Why? I stay with these,
Canst thou love one
Oh! my lord,
Oh, ay-all Welsh-and yet
I had rather
ness with no name at all. Senlac is obviously a Norman name, and refers to the blood shed there. It is curious that the lower part of the main street at Battle still retains the name of The Lake.'
Aldwyth. I can, my lord, for mine own sake, for thine,
Harold. Canst thou love one who cannot love again?
Harold. Then in the name of the great God, so be it !
That all may see.' In the next scene comes the meeting between Harold and Tostig in which they part as enemies, and in the following scene the wedding banquet, after the battle of Stamford Bridge, in which Tostig was slain; and Aldwyth already finds she has not the confidence of her husband. The scene itself goes very heavily, till the entrance of the messenger
Caked and plastered with a hundred mires 'to tell how William had landed at Pevensey, which is brought in with considerable effect, and a strong touch of reality in Harold's exclamation, when the man observes that the wind had changed
'I felt it in the middle of that fierce fight
At Stamford-bridge.' Harold parts at once with Aldwyth, with a civil affectation of regret
“Harsh is the news, hard is our honeymoon 'and she sees him no more in life except on the eve of the battle, when Harold dismisses her, with the intimation that he knows she has been
'false to England and to me: As . . in some sort .. I have been false to thee'in allusion to his love for Edith. We are evidently to understand that the marriage never went beyond the ceremonial ; at least, it is only on this supposition that we can comprehend the position of Aldwyth in the final scene. Concerning the interview between Harold and the Monk Margot, where there is much cursing-almost as bad as the swearing of our armies in Flanders—we say nothing, and must pass over with a word the battle-scene, which is described in the conversation of Stigand and Edith who look on; the scene cannot be called dramatic, but there are touches of an epic grandeur here and there, and for one moment Edith seems to rise to the height of the situation, in her invocation on behalf of HaroldVOL. CXLV. NO. CCXCVIII.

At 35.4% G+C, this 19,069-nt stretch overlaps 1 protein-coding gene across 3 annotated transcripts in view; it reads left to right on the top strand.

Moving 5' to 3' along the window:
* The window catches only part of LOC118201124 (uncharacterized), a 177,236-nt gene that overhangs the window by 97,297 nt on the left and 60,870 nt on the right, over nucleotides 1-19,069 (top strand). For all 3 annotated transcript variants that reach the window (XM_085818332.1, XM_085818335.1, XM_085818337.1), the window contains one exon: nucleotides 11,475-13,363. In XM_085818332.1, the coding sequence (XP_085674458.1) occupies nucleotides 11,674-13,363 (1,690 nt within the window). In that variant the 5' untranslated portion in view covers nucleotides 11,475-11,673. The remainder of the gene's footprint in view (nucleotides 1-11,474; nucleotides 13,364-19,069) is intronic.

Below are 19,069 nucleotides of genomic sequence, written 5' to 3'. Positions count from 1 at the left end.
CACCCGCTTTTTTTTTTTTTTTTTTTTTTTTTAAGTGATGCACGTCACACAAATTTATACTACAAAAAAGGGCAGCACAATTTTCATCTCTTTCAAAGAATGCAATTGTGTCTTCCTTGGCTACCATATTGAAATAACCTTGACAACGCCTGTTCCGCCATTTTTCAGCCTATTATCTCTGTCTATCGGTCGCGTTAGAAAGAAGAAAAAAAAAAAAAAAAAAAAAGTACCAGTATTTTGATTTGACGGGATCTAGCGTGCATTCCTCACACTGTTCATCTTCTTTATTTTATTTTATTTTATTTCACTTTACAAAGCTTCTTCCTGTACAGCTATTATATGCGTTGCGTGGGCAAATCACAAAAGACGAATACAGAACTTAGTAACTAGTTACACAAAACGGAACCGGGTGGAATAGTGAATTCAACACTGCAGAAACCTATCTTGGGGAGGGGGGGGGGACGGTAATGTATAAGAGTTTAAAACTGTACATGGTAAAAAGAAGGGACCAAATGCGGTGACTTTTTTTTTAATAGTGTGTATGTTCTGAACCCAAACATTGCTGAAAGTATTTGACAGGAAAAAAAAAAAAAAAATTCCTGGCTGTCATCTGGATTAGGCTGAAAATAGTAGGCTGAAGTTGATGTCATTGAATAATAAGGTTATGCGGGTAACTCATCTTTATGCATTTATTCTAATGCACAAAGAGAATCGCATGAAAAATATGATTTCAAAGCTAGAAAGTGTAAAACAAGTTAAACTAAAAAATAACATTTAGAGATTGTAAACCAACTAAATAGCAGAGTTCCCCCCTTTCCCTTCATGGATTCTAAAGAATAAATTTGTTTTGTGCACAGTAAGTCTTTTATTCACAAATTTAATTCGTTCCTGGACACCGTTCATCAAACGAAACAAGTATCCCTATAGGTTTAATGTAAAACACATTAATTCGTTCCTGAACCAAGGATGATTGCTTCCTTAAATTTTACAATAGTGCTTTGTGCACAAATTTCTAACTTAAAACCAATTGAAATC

• O God of battles, make his battle-axe keen
Charged with the weight of Heaven wherefrom they fall!' A Latin hymn, sung by the monks from Waltham, alternates with Stigand's description and Edith's prayers, but with no effect; certainly none to compensate for the inherent improbability of the incident. In the closing scene, already referred 10, we have the singular, and in some sense almost ludicrous, incident of the two women, each claiming (though on very different grounds) to be par excellence the wife of Harold, and each searching for his body. As it is almost certain historically that Aldwyth was sent away immediately the battle was lost, the poet must take the responsibility of this incident. Which wife has the most real claim is practically shown when the supposed body is found, stripped of all the armour, and Aldwyth says:
• They have so maimed and murdered all his face,
There is no man can swear to him.' • But one woman,' exclaims Edith. The entry of William and Malet, the questioning of the former about Edith, and her answer, remind one somewhat of the last scene in Philip van